Earth also greets the paddler everywhere he turns, an infinitely varied boundary uniting water and sky. From the dramatic cliffs of Maine's ironbound coast to the seeming sameness — and the sameness is only seeming — of the James Bay Lowlands, this endless spectacle of the mutable earth is one of the reasons why we paddle. Few canoeists or kayakers would be content to thrash in circles around the margin of a flooded quarry for very long. We thrive on the change and variety of the wider world, the world beyond our immediate horizon. And many of the changes that confront us as we travel are mediated by the third of Aristotle's four elements:


Paddlers are no strangers to duality. After all, water erodes the land in one place while it builds it up in another. And fire, like water, is simultaneously creator and destroyer. The immediate effects of wildfire on ancient forests are terribly familiar to many paddlers from first-hand observation. But fire's constructive role is no less important, no less sweeping — even if it is less obvious. The all-consuming flames liberate nutrients locked up in mature trees, enriching impoverished forest soils and stimulating new cycles of growth. Long before modern science began to unravel the mysteries of nutrient recycling, early farmers exploited this paradox of nature, using fire to clear fields in the middle of great forests, fields which invariably yielded bumper crops. Nor is wildfire always an instrument of total devastation. Many fires sow the seeds of regeneration even as they destroy. This isn't a metaphorical flight of fancy. It's hard fact. Not until they're heated by fire do the cones of lodgepole and jack pines open to release their seeds. And what of the groves of birch and aspen that offer welcome relief from the monotony of cedar, spruce, and pine on so many northern rivers? These, too, are often the children of fire, the work of pioneer species whose only chance at light and life comes when flames open a window in the everdark, evergreen canopy.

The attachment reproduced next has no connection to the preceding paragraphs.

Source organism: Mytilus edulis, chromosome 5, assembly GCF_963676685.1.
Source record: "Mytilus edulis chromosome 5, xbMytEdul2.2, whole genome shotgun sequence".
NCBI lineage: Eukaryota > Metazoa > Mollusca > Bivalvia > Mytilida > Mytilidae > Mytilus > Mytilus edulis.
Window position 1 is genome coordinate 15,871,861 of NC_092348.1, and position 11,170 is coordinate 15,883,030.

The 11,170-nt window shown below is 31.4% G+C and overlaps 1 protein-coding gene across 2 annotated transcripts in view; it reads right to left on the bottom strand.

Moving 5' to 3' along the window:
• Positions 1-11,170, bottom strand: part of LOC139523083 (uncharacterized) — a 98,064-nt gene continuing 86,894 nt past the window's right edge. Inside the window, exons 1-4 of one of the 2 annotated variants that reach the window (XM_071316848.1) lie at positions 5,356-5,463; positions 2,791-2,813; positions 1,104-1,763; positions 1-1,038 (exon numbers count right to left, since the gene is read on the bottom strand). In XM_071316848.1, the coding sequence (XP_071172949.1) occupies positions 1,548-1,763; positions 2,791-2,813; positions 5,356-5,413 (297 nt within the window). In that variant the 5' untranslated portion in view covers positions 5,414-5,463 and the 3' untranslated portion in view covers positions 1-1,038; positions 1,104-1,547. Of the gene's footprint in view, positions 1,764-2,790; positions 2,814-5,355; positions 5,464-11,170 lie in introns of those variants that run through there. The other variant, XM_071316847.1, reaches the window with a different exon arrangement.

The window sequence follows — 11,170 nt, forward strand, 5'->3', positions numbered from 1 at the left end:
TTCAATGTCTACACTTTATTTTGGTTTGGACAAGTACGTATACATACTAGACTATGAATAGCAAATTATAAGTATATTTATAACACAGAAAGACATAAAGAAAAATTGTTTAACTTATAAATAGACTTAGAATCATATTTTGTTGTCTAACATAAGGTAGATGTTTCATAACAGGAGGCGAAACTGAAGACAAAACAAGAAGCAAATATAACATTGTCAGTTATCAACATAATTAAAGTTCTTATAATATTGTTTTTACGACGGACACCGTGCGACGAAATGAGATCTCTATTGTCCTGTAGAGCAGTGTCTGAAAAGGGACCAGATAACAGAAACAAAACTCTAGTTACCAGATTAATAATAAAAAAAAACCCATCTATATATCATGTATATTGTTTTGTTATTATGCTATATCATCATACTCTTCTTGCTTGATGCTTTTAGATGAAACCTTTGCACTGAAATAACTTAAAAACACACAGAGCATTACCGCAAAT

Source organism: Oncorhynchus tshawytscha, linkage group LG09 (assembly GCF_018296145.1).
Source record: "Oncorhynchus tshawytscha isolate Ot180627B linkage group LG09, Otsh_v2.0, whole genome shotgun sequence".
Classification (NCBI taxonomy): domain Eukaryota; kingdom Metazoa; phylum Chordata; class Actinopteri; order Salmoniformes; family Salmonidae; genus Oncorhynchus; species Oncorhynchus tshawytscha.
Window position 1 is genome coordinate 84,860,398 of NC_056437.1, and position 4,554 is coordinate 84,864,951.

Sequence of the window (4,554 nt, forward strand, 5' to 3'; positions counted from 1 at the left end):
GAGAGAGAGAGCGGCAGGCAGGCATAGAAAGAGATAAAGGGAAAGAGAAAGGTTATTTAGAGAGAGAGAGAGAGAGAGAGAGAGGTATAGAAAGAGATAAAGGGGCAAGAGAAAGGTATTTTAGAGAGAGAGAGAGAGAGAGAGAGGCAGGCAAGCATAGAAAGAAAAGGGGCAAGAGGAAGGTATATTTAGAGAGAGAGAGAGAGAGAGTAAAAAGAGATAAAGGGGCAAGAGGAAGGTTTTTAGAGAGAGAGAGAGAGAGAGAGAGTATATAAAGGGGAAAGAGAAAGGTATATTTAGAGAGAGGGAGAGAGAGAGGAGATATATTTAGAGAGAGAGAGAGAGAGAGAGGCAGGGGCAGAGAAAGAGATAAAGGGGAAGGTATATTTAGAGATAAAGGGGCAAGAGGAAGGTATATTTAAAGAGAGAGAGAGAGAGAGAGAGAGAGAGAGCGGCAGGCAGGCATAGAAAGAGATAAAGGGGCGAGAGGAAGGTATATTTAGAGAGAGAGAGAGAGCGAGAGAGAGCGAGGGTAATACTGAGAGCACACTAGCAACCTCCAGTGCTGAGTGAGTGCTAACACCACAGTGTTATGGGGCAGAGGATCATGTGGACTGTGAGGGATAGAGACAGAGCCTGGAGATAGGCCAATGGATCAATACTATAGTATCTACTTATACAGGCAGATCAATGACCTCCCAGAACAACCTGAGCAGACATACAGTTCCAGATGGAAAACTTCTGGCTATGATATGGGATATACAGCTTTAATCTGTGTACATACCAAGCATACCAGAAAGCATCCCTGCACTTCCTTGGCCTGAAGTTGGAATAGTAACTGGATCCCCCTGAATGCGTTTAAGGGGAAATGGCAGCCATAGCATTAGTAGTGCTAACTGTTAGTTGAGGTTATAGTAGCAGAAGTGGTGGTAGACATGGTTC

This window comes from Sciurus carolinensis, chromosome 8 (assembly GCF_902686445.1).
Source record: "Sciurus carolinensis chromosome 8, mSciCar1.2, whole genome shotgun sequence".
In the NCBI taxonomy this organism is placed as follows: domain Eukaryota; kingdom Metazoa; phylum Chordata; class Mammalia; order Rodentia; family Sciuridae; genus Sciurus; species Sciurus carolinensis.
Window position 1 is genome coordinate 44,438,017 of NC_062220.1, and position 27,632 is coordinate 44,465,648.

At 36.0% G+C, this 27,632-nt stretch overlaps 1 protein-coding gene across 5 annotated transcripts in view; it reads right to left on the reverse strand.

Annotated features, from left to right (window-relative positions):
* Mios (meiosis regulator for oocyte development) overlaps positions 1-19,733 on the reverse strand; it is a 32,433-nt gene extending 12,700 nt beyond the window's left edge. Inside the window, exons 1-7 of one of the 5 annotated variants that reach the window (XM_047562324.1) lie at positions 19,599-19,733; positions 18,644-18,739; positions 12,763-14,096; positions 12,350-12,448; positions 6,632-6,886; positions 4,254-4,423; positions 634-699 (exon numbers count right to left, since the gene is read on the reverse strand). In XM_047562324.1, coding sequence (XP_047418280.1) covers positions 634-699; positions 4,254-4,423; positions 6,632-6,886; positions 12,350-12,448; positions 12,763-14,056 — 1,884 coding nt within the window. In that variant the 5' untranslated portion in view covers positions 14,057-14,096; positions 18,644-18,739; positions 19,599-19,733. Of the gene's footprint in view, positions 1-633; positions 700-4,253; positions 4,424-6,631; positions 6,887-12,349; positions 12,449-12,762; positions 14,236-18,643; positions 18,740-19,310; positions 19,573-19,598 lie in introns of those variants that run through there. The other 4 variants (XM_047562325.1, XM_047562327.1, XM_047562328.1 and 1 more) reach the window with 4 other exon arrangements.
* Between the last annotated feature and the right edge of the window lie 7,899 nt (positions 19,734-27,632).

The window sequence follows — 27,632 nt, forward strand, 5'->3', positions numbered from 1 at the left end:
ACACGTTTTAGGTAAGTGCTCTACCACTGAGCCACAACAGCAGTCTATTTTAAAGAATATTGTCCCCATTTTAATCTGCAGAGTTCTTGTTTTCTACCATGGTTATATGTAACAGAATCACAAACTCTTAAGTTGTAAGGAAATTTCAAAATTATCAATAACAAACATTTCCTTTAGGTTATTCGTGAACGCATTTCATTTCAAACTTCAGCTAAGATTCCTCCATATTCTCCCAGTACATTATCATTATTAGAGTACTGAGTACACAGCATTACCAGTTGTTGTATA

Fire also lifts paddlers' spirits on cold, gray days in spring and fall, and sends shadows dancing through the long half-light of northern summer evenings. The flickering flames of the campfire warm us, cheer us, and entertain us. And that's no surprise. From the ribald story of Raven's theft of the sun to the cautionary tale of Prometheus, myths and legends remind us that the conquest of fire may well have been the watershed event in man's evolutionary history. This much, at least, is certain: Where not prohibited by regulation or precluded by common sense, a fire remains the social center of any riverside or beachfront camp, a place of warmth and joy and camaraderie. A fireless camp can be a chilly place indeed, even when no cold wind blows.